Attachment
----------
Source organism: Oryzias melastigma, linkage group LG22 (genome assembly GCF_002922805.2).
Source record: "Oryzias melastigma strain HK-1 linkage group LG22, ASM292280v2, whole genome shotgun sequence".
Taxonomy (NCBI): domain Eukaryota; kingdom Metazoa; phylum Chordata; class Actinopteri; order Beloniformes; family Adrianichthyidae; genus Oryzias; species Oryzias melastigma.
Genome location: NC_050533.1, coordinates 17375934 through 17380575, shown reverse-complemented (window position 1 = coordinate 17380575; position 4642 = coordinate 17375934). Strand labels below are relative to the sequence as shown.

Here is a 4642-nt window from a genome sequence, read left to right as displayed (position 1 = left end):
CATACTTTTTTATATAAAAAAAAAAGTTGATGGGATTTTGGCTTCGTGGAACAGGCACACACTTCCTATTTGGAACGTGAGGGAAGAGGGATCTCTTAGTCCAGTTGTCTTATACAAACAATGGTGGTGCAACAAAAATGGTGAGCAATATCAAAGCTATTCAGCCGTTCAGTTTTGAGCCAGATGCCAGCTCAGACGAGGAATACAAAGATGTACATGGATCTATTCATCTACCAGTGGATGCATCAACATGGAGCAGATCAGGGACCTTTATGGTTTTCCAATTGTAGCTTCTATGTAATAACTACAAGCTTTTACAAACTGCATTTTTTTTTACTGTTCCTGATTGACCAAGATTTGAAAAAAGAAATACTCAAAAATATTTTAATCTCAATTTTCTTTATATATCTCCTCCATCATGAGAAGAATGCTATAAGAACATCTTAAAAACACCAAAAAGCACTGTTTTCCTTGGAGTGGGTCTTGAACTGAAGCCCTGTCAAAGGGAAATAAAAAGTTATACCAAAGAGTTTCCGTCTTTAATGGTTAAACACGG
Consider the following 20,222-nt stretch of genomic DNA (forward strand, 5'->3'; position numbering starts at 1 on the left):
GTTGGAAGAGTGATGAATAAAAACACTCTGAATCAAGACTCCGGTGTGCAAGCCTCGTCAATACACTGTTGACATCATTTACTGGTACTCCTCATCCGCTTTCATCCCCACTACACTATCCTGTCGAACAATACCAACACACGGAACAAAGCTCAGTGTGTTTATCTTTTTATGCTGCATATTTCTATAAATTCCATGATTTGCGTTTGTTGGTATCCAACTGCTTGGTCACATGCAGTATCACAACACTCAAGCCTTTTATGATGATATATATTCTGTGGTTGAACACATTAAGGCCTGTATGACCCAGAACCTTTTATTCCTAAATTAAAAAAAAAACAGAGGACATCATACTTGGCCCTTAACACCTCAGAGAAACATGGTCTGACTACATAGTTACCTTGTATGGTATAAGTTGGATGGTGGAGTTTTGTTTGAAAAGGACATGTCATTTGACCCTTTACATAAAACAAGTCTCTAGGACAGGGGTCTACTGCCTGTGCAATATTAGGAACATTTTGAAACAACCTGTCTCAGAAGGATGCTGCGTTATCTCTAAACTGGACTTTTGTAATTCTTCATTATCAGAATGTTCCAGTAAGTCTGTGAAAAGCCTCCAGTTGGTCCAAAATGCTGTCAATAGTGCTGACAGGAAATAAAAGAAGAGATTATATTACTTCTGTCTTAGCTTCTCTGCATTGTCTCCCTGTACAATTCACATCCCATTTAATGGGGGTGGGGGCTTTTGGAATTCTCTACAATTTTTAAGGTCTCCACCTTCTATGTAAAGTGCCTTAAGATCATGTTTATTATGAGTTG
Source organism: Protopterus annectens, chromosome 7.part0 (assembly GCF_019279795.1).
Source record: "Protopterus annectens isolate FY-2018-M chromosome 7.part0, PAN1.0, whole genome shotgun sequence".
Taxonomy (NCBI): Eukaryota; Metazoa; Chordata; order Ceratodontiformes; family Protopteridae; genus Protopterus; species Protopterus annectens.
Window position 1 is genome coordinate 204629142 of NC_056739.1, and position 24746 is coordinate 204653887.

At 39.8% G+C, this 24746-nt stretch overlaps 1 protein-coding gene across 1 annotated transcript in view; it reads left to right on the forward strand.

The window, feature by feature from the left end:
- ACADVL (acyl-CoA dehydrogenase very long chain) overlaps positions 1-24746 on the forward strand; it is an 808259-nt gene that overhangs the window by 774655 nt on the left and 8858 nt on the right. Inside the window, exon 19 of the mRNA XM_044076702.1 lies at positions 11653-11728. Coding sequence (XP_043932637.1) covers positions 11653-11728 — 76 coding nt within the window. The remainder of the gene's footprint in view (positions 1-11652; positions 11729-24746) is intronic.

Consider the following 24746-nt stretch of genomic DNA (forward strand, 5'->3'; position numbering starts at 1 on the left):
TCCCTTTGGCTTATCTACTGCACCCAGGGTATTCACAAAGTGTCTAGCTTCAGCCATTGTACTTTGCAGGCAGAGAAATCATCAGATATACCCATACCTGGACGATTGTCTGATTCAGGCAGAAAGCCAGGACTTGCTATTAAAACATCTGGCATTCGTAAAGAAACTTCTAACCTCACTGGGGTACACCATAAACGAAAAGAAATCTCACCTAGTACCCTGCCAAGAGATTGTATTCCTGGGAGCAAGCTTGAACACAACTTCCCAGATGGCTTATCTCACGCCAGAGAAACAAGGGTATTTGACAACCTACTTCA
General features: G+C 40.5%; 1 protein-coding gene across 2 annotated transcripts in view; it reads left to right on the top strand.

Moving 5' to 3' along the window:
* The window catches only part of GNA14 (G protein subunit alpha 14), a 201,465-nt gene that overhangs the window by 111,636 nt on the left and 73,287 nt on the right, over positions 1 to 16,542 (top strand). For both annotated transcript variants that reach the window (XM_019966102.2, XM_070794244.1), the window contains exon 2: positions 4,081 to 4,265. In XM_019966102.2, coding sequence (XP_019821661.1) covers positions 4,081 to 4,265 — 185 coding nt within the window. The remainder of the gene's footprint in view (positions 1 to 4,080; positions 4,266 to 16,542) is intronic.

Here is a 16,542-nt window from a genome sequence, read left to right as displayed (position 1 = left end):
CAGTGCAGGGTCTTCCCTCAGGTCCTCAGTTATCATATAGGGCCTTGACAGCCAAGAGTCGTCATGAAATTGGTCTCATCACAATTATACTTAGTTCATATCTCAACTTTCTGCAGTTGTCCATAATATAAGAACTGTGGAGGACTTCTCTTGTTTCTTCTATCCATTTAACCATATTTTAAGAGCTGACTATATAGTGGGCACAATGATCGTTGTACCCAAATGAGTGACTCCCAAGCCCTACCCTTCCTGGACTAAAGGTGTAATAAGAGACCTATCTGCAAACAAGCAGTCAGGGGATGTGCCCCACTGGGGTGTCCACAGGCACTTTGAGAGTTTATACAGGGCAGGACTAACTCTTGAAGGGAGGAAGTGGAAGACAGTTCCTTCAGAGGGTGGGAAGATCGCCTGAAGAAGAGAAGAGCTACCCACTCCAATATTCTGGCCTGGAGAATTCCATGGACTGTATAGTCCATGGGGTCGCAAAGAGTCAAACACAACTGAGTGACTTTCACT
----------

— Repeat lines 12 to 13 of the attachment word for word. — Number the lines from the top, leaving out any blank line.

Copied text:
Window position 1 is genome coordinate 204629142 of NC_056739.1, and position 24746 is coordinate 204653887.

At 39.8% G+C, this 24746-nt stretch overlaps 1 protein-coding gene across 1 annotated transcript in view; it reads left to right on the forward strand.